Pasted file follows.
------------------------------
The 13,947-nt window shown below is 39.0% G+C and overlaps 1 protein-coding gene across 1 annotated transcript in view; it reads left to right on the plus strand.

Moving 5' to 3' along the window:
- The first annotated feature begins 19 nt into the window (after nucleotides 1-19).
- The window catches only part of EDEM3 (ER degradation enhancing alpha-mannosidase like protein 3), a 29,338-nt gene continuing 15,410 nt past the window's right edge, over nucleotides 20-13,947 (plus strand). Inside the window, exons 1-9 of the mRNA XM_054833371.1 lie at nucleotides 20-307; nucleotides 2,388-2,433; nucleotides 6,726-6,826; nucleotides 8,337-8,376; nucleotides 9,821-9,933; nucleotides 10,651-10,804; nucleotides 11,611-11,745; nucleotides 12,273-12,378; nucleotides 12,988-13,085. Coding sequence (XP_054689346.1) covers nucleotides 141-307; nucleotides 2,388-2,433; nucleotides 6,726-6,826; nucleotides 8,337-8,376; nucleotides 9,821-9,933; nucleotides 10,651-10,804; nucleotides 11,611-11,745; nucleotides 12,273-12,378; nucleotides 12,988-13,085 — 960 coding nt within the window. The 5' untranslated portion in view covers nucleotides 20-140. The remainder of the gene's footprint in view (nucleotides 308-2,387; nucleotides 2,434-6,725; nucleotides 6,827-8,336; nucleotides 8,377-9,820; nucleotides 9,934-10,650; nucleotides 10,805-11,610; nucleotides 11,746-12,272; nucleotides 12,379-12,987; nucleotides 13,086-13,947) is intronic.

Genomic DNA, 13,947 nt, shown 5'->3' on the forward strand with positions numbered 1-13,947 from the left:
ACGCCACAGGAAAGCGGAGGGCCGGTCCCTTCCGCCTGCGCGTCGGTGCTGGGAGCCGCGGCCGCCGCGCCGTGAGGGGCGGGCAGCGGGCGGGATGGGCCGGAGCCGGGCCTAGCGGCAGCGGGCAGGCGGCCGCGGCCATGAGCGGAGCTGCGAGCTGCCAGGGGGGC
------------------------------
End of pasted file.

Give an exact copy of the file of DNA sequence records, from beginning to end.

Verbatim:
The 13,947-nt window shown below is 39.0% G+C and overlaps 1 protein-coding gene across 1 annotated transcript in view; it reads left to right on the plus strand.

Moving 5' to 3' along the window:
- The first annotated feature begins 19 nt into the window (after nucleotides 1-19).
- The window catches only part of EDEM3 (ER degradation enhancing alpha-mannosidase like protein 3), a 29,338-nt gene continuing 15,410 nt past the window's right edge, over nucleotides 20-13,947 (plus strand). Inside the window, exons 1-9 of the mRNA XM_054833371.1 lie at nucleotides 20-307; nucleotides 2,388-2,433; nucleotides 6,726-6,826; nucleotides 8,337-8,376; nucleotides 9,821-9,933; nucleotides 10,651-10,804; nucleotides 11,611-11,745; nucleotides 12,273-12,378; nucleotides 12,988-13,085. Coding sequence (XP_054689346.1) covers nucleotides 141-307; nucleotides 2,388-2,433; nucleotides 6,726-6,826; nucleotides 8,337-8,376; nucleotides 9,821-9,933; nucleotides 10,651-10,804; nucleotides 11,611-11,745; nucleotides 12,273-12,378; nucleotides 12,988-13,085 — 960 coding nt within the window. The 5' untranslated portion in view covers nucleotides 20-140. The remainder of the gene's footprint in view (nucleotides 308-2,387; nucleotides 2,434-6,725; nucleotides 6,827-8,336; nucleotides 8,377-9,820; nucleotides 9,934-10,650; nucleotides 10,805-11,610; nucleotides 11,746-12,272; nucleotides 12,379-12,987; nucleotides 13,086-13,947) is intronic.

Genomic DNA, 13,947 nt, shown 5'->3' on the forward strand with positions numbered 1-13,947 from the left:
ACGCCACAGGAAAGCGGAGGGCCGGTCCCTTCCGCCTGCGCGTCGGTGCTGGGAGCCGCGGCCGCCGCGCCGTGAGGGGCGGGCAGCGGGCGGGATGGGCCGGAGCCGGGCCTAGCGGCAGCGGGCAGGCGGCCGCGGCCATGAGCGGAGCTGCGAGCTGCCAGGGGGGC